Nhan Dan Online - Environmentalists have found a trace of another Swinhoe softshell turtle (Rafetus swinhoei), also known as the Hoan Kiem turtle, in Dong Mo Lake, a suburb of the capital Hanoi. This raises hopes of keeping the world's rarest turtle in Vietnam.
"We are excited about the prospect of a second animal in Dong Mo Lake, which could potentially bring the number of known living Swinhoe turtles to four individuals, including three in Vietnam and one in China," the statement read. from the Asian Turtle Conservation Program (ATP) of Indo-Myanmar Conservation (IMC) - the organization spares no effort to protect endangered species in Dong Mo Lake.
The Hoan Kiem turtle is believed to be nearly extinct in the wild. No surviving population was known until the first wild animal was confirmed in Dong Mo Lake on the outskirts of Hanoi in 2007. It took a long time for the existence of a second animal to be confirmed, on May 24 of the same year, in Lake Xuan Khanh.
Fishermen at Dong Mo Lake have long claimed that a second, smaller, but similar species lived in the lake, in addition to the regularly photographed large Swinhoe softshell turtle. The latter is the one who escaped from the lake during a dam failure in 2008 and was immediately rescued and returned to the lake. She weighed 69 kg at that time.
However, in May 2011 ATP /IMC staff, who constantly monitor the lake, saw a softshell turtle that appeared to be smaller than the regularly observed large turtle. Although some photographs have been taken of this individual in recent years, the images are unclear and doubt remains as to whether a single animal was seen or not.
Finally, on August 202020 Nguyen Van Trong, the local ATP /IMC field agent, was able to take a photo of two large softshell turtles emerging simultaneously. Although they only appeared for a few seconds, he managed to capture some amazing footage.
The smaller turtle species cannot be confirmed with these photos, but, with previous observations by staff, its size of 40 to 50 kg indicates that it could be a Rafetus. Photo: Nguyen Van Trong - ATP /IMC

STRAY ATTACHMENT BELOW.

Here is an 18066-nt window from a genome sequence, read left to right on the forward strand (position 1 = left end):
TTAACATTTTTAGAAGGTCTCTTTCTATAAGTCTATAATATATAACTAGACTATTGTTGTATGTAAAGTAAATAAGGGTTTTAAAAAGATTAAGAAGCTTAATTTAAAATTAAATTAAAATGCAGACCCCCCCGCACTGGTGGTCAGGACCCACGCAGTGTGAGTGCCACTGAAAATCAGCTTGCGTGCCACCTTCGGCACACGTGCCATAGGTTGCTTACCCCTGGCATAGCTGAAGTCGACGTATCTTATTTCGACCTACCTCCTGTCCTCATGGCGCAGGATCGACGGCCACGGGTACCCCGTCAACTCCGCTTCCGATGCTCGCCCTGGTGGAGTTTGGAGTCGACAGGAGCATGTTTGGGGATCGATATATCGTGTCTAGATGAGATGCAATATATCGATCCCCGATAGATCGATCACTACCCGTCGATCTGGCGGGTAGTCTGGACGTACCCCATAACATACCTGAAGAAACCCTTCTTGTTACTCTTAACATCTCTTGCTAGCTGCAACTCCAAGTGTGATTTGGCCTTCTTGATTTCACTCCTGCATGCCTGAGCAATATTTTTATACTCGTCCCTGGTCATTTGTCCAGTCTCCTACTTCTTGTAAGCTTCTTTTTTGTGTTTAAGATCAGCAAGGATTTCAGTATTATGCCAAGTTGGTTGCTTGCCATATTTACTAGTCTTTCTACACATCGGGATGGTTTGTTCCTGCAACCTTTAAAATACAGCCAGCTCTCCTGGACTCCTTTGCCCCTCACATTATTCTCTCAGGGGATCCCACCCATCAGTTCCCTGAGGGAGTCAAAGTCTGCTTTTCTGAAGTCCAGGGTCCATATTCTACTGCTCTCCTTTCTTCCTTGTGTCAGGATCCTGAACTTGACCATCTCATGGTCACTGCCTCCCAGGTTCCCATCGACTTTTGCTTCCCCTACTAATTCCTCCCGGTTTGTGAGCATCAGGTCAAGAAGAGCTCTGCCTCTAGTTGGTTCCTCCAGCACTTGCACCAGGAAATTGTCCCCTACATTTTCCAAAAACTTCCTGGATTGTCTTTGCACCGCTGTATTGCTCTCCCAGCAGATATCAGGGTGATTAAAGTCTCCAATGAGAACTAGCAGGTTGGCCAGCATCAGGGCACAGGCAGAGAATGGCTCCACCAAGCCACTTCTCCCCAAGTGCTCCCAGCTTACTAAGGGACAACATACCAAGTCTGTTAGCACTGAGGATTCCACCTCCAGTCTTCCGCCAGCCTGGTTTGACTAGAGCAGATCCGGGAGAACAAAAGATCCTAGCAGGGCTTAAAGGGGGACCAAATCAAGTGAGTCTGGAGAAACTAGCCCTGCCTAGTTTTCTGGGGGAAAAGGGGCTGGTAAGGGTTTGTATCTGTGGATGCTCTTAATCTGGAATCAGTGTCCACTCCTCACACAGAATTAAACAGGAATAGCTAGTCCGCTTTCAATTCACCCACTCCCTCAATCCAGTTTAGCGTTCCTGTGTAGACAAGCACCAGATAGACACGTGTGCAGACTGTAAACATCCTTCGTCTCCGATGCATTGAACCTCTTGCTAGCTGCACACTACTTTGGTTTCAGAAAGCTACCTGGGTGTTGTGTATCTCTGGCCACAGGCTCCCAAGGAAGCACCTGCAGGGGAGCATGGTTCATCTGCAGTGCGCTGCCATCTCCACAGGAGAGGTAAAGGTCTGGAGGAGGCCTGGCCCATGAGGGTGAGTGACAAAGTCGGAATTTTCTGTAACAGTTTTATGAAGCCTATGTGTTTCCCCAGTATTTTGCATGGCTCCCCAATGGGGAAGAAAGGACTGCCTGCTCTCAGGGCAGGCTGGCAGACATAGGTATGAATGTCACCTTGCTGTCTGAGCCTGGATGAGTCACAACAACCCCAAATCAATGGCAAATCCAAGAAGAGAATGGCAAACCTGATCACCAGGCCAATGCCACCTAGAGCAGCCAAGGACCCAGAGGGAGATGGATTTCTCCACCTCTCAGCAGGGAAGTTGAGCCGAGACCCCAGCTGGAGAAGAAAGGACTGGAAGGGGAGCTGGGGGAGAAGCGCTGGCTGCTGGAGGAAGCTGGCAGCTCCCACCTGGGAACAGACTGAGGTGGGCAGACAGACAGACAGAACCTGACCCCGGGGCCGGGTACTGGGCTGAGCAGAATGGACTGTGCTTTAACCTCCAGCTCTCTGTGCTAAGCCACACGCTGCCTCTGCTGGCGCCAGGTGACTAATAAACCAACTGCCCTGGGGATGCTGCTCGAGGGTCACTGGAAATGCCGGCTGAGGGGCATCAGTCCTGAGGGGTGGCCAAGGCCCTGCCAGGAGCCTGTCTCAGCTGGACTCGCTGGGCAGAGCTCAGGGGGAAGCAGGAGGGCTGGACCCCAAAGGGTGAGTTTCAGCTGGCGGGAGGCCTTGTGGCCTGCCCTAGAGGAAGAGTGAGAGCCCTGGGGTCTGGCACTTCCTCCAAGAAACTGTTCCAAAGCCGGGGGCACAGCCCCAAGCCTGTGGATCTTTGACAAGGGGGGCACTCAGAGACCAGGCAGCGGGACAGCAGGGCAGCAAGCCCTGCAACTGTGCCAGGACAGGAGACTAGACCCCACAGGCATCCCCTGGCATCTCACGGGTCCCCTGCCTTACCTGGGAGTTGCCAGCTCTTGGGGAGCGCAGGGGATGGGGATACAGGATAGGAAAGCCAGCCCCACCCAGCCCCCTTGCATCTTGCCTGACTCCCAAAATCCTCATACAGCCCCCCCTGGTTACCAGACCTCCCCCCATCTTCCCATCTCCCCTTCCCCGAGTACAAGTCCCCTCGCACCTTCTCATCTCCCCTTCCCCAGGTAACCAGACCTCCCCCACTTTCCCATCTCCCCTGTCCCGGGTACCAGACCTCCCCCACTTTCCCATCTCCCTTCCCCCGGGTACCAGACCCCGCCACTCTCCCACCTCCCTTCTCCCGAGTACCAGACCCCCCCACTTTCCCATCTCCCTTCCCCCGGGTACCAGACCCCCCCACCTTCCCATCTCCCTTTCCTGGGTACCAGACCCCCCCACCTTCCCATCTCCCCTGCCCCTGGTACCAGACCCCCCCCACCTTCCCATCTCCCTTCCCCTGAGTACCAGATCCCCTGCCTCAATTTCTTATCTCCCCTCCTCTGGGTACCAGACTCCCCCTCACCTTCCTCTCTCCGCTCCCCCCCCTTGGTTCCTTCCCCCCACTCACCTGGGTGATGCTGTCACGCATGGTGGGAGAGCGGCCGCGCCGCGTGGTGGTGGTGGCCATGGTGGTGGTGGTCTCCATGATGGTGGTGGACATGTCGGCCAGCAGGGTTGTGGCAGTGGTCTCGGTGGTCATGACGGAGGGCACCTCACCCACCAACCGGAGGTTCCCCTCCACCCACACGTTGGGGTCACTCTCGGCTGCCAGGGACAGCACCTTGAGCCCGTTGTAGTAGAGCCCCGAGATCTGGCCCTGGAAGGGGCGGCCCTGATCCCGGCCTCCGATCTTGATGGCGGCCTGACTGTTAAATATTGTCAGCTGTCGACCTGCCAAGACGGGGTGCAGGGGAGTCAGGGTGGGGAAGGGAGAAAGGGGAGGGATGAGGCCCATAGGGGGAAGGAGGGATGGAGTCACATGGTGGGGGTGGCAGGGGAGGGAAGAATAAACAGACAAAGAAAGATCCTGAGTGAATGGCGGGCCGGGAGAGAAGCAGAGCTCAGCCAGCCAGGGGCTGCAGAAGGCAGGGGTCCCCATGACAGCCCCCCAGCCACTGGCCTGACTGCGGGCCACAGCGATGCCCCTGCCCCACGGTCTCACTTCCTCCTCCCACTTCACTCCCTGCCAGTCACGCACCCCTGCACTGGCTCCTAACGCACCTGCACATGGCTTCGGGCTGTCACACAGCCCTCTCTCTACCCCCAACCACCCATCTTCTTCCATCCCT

The large individual, the one we know, who weighed 69 kg in 2008 when captured, is in the foreground and could weigh between 100 and 130 kg today. The second animal sits slightly behind, and although it is not clear enough to see the markings on its head, it also appears to be a large animal weighing between 40 and 50 kg.
“In fact, few other species reach this size in Vietnam. This gives us hope that at least two, and possibly more, of these endangered Swinhoe softshell turtles still survive in Dong Mo Lake, although more work is needed to confirm the identity of this news. turtle, ”said the ATP /IMC statement.
ATP /IMC staff have worked tirelessly for 13 years in Dong Mo to record the sightings and behavior of the large individual while working with local communities to promote its conservation. Photo: Nguyen Tai Thang - ATP /IMC
Along with a number of other sites already identified by ATP /IMC in Vietnam, the new findings raise hopes that additional Swinhoe softshells may be discovered. This raises hope for the future conservation of this species of turtle in Vietnam, which is the rarest in the world. ATP hopes these new photos will serve to boost monitoring efforts in Dong Mo and bring more public attention to this species.
Living in wetlands, streams, and large rivers in northern Vietnam, southern China, and possibly Laos, the Swinhoe giant softshell turtle can grow up to 150kg and over. It was heavily hunted for its flesh from 1970 to 1990 and is believed to be nearly extinct in the wild.
Only three individuals have been identified, including two in Vietnam (in the Xuan Khanh and Dong Mo lakes) and one in China.
Nguyen Van Trong grew up on the lake and was a fisherman before picking up a camera and becoming a key part of the field staff protecting this turtle that has become the world's rarest turtle. Photo: Nguyen Tai Thang - ATP /IMC
In January 2016 the only remaining turtle in Hoan Kiem Lake in central Hanoi, known as Cu Rua (great-grandfather turtle) by Hanoians, was declared dead of old age. It is believed that the individual lived 200 years.
The two Dong Mo turtles may be the only hope for the conservation of this species in the world. Therefore, this lake has always been closely monitored by authorities and conservation organizations for several years.
ATP /IMC has worked with local authorities and several other conservation organizations around the world to implement a conservation action plan for the species since 2003.
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